Which weeknight is worst for insomnia?

Sunday Insomnia

We all want to wake up feeling refreshed, but research shows we find it hardest on one night of the week in particular.

When it comes to maintaining our overall health, there aren’t many things more important than sleep. Sleep not only helps repair and rest our bodies, but also improves our memory and even helps us improve our learning. However, one study has found that there’s a particular day of the week that we find hard to crack – a day when insomnia bites for many of us.

Sunday is the day of restlessness…

Meditation and sleep experts Calm recently conducted a survey through YouGov which polled over four thousand American and British participants. The results were clear, and Sunday produces the highest number of restless nights by far.

In fact, the survey found that 46% of those asked admitted to having trouble sleeping on a Sunday night. This is a staggering 29% higher than the next worst night for insomnia, Monday (17%).

Which night gives us the best sleep?

Saturday and Wednesday were both tied for third place with 9% of people admitting restless nights, followed by Tuesday with 8%, Friday with 7% and Thursday in last place with only 5%. This makes Thursday the night that produces the lowest level of insomnia.

So what is the explanation for these results? It could well be down to the nature of the modern working week. Sunday night leaves us anxious about the full week ahead, whereas by Thursday the weekend is in sight, most of the work is done and you’re beginning to wind down.

So if you tuck yourself in on a Sunday worried about the week to come, what can you do to sleep better?

Improving your sleep quality?

Ditch the devices

The rise of smartphones has had a huge impact on the way we sleep . . . unfortunately for the worse. These devices are particularly bad for sleep as not only do they expose us to harsh light, but they also keep our brains wired with a constant flow of information that makes it difficult to switch off and fall asleep.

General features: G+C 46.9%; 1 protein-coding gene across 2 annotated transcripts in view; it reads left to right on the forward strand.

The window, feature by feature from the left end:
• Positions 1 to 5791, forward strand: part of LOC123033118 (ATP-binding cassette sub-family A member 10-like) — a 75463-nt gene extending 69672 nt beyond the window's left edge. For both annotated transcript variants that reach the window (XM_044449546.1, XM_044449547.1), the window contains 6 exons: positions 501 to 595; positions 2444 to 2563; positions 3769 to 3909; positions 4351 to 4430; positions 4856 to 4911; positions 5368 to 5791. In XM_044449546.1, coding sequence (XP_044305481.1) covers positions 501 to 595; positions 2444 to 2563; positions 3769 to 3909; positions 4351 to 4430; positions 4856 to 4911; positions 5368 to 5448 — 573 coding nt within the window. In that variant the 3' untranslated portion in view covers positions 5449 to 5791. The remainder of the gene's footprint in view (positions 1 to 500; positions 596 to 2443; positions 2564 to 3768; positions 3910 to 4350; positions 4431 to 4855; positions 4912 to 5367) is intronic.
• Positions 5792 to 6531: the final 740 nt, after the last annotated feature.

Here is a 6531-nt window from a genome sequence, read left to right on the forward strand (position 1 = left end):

Aim to stop using your device at least an hour before you actually hit the hay. Try reading to get your brain tuned in for rest or, even better, meditate before bed to help you wind down.

Dim the lights

Light plays an important role in our ability to sleep. Lots of light releases the hormone serotonin in our bodies. This is our natural happy, energy-filled drug. It’s great for getting you moving in the morning, but not so great when you’re trying to relax before bed.

Darkness, on the other hand, releases the hormone melatonin. Melatonin is the opposite of serotonin: it tells your body that it’s time to relax and go to bed. That’s why you should enjoy your evening in low, muted light and avoid bright screens before bed.

Have a caffeine curfew

Caffeine releases energy which can make us feel more awake. It might sound obvious, but many of us still enjoy a cup of coffee in the evening. Instead, try replacing your evening coffee with herbal tea. Camomile is particularly good for helping our bodies prepare for sleep.

Get out and about during the day

Getting a healthy dose of serotonin during the day helps your body unwind later on, so get outside and enjoy the great outdoors at some point over the weekend. Exercise helps too, whether it’s a run, an outdoor workout class or even just a Sunday afternoon walk.

Invest in a quality mattress

They say it’s a poor workman who blames their tools, but sometimes a bad night’s sleep is the fault of your bed rather than you. Sleep is absolutely vital to our overall health, so a high-quality mattress is an important investment that your body will thank you for.

If the time has come for you to invest in a new mattress, why not test drive the very best and discover the Science of Comfort? You find your nearest stockist using our retail finder here.

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